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Thread: Playing when "sick"

  1. #1
    Join Date
    Mar 2017
    Sacramento, CA area

    Playing when "sick"

    I am getting over the second week of a heavy "head cold". I still have a junkie head and sinuses, though the sore throat is gone. The thing that concerns me is that my ears still feel blocked/clogged. I am about to start a new project on my baritone, but I am concerned that trying to play in this condition could be bad for me.

    How do you tell when you are too sick to play? Will the back pressure from playing risk further problems? What advice would you give someone trying to play when their ears don't feel like they are working right?

    I welcome advice and information on whether this is a real issue for a brass musician, or just "all in my head." (laugh/pun intended)
    - Sara
    Last edited by Sara Hood; 01-29-2018 at 03:52 PM.

  2. #2
    What a drag! It's happened to all of us I expect. When I'm still congested, I will practice, but I avoid loud playing and high playing to limit the back pressure. Doctors I've talked to also advice care in this situation.
    Dave Werden (ASCAP)
    Euphonium Soloist, U.S. Coast Guard Band, retired
    Adams Artist (Adams E3)
    YouTube: dwerden
    Facebook: davewerden
    Twitter: davewerden
    Instagram: davewerdeneuphonium

  3. #3
    Well, no one likes to play when they are sick or have cold sores or canker sores. But, I usually just power on through, especially if I have music commitments that I have signed up for. I did play trombone in a Wyoming symphony not long ago and on the Saturday evening dress rehearsal prior to the Sunday afternoon concert, I was so stopped up (nose) that at break time of the rehearsal, I left for the hotel room. Just could not breathe at all or continue to play.

    I have also played when my ears were stopped up. I don't think I did any damage, but I sure couldn't hear as well, as you would expect. I have not heard of people damaging their ears if playing with stopped up ears. Guess I wouldn't be trying for double high Bb's in that condition. Take it as easy on yourself as you can would be my advice.

    If you don't have any really pressing reason to be playing or playing a lot, I would sure reduce the playing as much as possible while sick. You lose a little of your chop endurance from a layoff, but it will come back with diligent practice.

    Guess my whole take on this might be a bit different from others. It seems throughout my life that whenever I have a big solo or something of importance to play, I invariably get cold sores/canker sores or get sick (usually in the way of a righteous cold). So, I have learned to just power on through. If I did not have to, I would definitely take it easy and reduce or eliminate the playing until I was feeling perky again. I don't think I have hurt myself in playing when sick.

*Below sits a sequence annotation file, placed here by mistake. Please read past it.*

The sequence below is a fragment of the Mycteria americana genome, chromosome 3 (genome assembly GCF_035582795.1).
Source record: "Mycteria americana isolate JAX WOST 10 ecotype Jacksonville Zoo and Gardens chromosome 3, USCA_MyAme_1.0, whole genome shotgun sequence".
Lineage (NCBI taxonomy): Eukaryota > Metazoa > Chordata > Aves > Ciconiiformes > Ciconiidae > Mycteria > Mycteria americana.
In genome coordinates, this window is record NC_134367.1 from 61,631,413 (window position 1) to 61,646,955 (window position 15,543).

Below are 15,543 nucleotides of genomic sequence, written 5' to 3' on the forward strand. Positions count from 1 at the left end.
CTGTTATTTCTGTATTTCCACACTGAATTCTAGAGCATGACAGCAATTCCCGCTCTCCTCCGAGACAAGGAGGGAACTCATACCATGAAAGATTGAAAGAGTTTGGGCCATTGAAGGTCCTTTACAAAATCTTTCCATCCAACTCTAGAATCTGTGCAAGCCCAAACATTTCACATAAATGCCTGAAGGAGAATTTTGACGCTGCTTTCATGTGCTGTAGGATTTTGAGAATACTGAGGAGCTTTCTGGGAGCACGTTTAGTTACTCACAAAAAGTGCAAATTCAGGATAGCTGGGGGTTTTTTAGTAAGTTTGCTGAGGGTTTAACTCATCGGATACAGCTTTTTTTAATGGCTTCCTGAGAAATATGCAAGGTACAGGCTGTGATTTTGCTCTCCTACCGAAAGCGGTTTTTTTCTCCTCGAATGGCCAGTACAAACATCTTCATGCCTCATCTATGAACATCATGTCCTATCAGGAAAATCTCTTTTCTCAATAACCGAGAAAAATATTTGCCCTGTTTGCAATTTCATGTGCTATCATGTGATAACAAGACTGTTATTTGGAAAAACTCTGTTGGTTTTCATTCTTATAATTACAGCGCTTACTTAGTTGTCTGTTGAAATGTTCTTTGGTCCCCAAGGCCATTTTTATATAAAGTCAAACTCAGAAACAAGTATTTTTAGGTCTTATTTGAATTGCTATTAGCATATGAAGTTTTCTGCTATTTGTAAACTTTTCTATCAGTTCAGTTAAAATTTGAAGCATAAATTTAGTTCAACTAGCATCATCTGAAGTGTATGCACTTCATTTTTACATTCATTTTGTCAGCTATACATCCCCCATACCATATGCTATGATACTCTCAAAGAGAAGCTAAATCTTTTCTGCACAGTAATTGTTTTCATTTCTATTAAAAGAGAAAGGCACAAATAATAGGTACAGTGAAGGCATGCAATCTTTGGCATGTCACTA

I would be curious to know what others think or have experienced. And Sara, get well soon!!!
    John Morgan
    The U.S. Army Band (Pershing's Own) 1971-1976
    Adams E3 Custom Series Euphonium, Wessex EP-100 Dolce Euphonium, 1956 B&H Imperial Euphonium
    Adams TB1 Tenor Trombone, Yamaha YBL-822G Bass Trombone
    Wessex TE-360 Bombino Eb Tuba
    Rapid City New Horizons & Municipal Bands (Euphonium)
    Black Hills Symphony Orchestra (Bass Trombone), Powder River Symphony, Gillette, WY (Tenor Trombone)
    Black Hills Brass Quintet (Tuba)

  4. I absolutely hate practicing when I'm sick and/or my ears just aren't working right. On these days I usually just practice the exercises at the front of the Arban's book. That way I know my face will stay in shape and I don't have to put myself in a bad mood. If I have an audition coming up, or a performance, or anything that requires music which I haven't fully prepared, then I will run through those selections as well. I stop as needed, try to correct what I missed, and play with heart even if I can't tell. My warm-up and cool-down methods on these days are just low tones and one octave scales
    T.J. Davis

    Wessex Dolce
    G&W Kadja

  5. #5
    Join Date
    Mar 2017
    Sacramento, CA area
    Well I guess I have been lucky, no cold sores. But when I blow my nose (and that, frequently), it feels like somehow my ears are attached slightly wrong. And like they too are stuffed full of gunk.

    Sorry if this has been too much information (oversharing), for a public forum. I just was not sure how this really affected my ability to play.

    I plan on going to rehearsal one way or the other on Wednesday. Thank you all for your good wishes (smile).

    Onward and upward (grin)! - Sara

  6. #6
    One other consideration: if you're sick and don't absolutely have to be at rehearsal, don't go. Over the holidays, I dealt with a band missing half a dozen players who'd come down with a bug.
    Adrian L. Quince
    Composer, Conductor, Euphoniumist

    Kanstul 976 - SM4U

  7. One summer in high school I went with my parents on a gulf coast vacation and proceeded to contract "swimmer's ear" right before band camp. I played on, making sure my head was clear, focusing my embouchure as best I could, and watching the director constantly for "the hand." By the end of the week it had cleared and all was well with the concert.


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